Arianespace, with Russian Soyuz, launches CSO-2 French military satellite

by Chris Gebhardt

The 114th and final orbital launch of 2020 saw a Soyuz ST-A rocket loft the CSO-2 Earth observation satellite for the French Ministry of Defence.

Liftoff occurred at 16:42:07 UTC (11:42:07 EST) on 29 December from the ELS (Ensemble de Lancement Soyouz) launchpad at the Guiana Space Centre in French Guiana, an overseas department of France.

The Payload

The only passenger on the 10th and final flight for Arianespace this year — the fifth using the Soyuz — is the Composante Spatiale Optique -2 (CSO-2) satellite for the French Ministry of Defence.

Launched in cooperation with the French (Centre National d’Etudes Spatiales — CNES) space agency and the DGA (Direction générale de l’armement) defense procurement agency, the 25th flight of a Soyuz from French Guiana took the defense- and security-aligned Earth observation satellite toward a Sun-synchronous orbit.

Built by Airbus Defence and Space, with the French arm of Thales Alenia Space providing the optical imaging instrument for the satellite, it will join CSO-1 as the second of three planned CSO satellites that are succeeding the Helios 1 and 2 military observation systems.

CSO-1 was launched on 19 December 2018, likewise on a Soyuz ST-A/Fregat-M rocket.  CSO-3 will differ greatly from its predecessors in launch vehicles as it is scheduled to be taken to orbit on the much larger and upcoming Ariane 6 rocket.

The third part of the trio was to launch in October 2021, but with Ariane 6’s debut pushed into at least the second quarter of 2022, CSO-3’s launch date is nebulous at this time.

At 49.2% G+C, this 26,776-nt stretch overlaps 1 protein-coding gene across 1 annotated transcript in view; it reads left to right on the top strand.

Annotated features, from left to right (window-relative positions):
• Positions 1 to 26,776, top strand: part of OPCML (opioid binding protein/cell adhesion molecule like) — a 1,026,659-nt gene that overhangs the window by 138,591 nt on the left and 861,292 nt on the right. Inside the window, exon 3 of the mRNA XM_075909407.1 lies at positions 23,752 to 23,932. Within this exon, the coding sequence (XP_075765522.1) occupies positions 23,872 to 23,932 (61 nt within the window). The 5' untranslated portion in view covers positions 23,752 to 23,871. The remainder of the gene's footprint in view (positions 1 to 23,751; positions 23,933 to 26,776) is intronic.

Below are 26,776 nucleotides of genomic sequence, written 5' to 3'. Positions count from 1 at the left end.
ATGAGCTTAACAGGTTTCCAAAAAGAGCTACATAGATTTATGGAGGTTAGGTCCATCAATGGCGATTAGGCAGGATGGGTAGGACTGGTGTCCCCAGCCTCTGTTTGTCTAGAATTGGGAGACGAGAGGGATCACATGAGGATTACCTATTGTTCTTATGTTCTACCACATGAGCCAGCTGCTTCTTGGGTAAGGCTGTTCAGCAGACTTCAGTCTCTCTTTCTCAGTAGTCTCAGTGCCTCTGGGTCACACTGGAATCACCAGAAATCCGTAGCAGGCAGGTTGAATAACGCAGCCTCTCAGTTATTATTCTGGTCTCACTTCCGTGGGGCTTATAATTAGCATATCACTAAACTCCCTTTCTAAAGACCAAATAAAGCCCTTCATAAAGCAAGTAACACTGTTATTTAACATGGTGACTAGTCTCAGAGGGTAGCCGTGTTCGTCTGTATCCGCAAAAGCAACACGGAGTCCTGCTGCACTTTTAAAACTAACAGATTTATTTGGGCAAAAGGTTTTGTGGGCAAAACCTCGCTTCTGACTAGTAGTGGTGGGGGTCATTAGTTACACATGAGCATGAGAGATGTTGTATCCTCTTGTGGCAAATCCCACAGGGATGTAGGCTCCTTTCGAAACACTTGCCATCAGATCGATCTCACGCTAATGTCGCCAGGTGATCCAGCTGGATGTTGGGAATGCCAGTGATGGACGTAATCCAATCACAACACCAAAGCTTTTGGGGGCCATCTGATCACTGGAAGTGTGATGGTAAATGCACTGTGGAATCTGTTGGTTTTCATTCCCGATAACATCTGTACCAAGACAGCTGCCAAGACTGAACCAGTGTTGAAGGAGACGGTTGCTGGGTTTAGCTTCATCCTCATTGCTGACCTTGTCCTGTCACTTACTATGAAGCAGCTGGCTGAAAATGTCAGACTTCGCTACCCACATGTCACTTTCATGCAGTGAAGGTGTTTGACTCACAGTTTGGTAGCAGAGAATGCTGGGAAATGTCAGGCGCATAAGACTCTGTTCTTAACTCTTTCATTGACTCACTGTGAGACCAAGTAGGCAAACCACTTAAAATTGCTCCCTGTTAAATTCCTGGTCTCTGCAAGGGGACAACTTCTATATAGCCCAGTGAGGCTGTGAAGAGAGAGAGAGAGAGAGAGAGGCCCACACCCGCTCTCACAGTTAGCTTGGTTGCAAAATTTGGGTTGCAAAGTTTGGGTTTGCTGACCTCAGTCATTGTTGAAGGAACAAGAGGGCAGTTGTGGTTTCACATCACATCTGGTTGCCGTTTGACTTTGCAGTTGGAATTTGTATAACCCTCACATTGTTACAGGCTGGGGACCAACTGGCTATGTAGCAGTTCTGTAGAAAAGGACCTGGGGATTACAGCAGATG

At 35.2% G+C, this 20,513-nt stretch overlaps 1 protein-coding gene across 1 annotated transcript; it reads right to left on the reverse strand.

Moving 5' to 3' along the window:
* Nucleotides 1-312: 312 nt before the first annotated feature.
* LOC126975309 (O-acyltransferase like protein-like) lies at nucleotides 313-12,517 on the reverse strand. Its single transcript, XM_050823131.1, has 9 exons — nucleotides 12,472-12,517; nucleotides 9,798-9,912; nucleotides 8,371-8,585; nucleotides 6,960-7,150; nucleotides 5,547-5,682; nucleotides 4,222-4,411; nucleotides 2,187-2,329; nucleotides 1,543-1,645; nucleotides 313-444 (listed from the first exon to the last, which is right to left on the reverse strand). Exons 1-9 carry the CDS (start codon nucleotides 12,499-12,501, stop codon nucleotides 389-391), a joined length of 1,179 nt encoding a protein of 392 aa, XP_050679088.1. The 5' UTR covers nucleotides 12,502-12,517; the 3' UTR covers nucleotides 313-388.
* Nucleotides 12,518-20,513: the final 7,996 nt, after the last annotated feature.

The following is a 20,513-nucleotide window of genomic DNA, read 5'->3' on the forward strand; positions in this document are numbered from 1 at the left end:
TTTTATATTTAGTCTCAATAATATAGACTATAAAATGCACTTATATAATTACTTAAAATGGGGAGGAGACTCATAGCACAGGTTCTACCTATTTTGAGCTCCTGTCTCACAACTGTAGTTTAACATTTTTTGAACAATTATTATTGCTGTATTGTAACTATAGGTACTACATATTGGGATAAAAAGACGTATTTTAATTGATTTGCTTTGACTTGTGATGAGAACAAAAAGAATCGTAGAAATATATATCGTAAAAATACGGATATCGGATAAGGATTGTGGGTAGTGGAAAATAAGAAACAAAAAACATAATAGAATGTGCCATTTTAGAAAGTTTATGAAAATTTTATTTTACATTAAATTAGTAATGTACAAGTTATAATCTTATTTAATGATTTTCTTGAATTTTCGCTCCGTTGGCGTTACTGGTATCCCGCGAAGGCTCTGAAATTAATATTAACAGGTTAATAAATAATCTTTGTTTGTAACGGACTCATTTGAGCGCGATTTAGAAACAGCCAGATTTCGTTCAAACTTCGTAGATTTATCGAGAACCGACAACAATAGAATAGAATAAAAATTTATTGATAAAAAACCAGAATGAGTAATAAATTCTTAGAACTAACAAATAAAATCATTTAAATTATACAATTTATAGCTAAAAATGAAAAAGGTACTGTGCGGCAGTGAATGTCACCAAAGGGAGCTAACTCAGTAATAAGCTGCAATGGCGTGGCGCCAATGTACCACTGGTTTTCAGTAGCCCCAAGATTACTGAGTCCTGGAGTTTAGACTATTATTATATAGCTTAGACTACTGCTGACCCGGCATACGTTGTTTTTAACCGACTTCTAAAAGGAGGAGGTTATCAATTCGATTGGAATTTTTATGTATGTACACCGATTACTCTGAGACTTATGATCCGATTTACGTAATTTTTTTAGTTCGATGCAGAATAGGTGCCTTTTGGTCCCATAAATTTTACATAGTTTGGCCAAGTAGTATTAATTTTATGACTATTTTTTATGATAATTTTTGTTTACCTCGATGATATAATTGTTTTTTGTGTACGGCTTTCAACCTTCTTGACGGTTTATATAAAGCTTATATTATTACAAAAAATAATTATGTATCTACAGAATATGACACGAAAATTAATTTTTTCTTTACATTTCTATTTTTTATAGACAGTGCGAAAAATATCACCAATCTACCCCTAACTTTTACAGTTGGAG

The CSO program will use two different orbital altitudes for the three satellites, with CSO-1 and -3 in 800 km Sun-synchronous orbits while CSO-2 goes into a much lower 480 km Sun-synchronous orbit.

The different orbital altitudes will allow different mission objectives, with CSO-1 and -3 performing reconnaissance operations while CSO-2 gathers extremely-high-resolution imagery with a primary mission objective of identification.

In so doing, the trio of satellites will meet their mission objectives to:

  1. gather global intelligence and strategic surveillance,
  2. acquire knowledge of the geographic environment, and
  3. support operational deployments.

With a total launch mass of 3,562 kg and a design life of 10 years, CSO-2 will operate in an orbit inclined 97.3 degrees to the equator and will use a variety of imaging techniques, including visual and infrared, to observe Earth’s surface day or night.

While designed, built, and operated by France, access to the CSO systems and information are accessible to European partners, with Germany, Sweden, and Belgium having already joined and an agreement with Italy forthcoming.

Like many other missions, CSO-2 faced delays this year due to COVID-19 and the vital need to keep people safe and unharmed.

The Soyuz ST-A for the CSO-2 mission after rollout to the ELS launch pad and prior to payload integration. (Credit: Arianespace)

After arriving at the launch site on 27 February 2020, all work on the satellite and mission stopped on 17 March and did not resume until 14 September when integration of the Soyuz rocket began.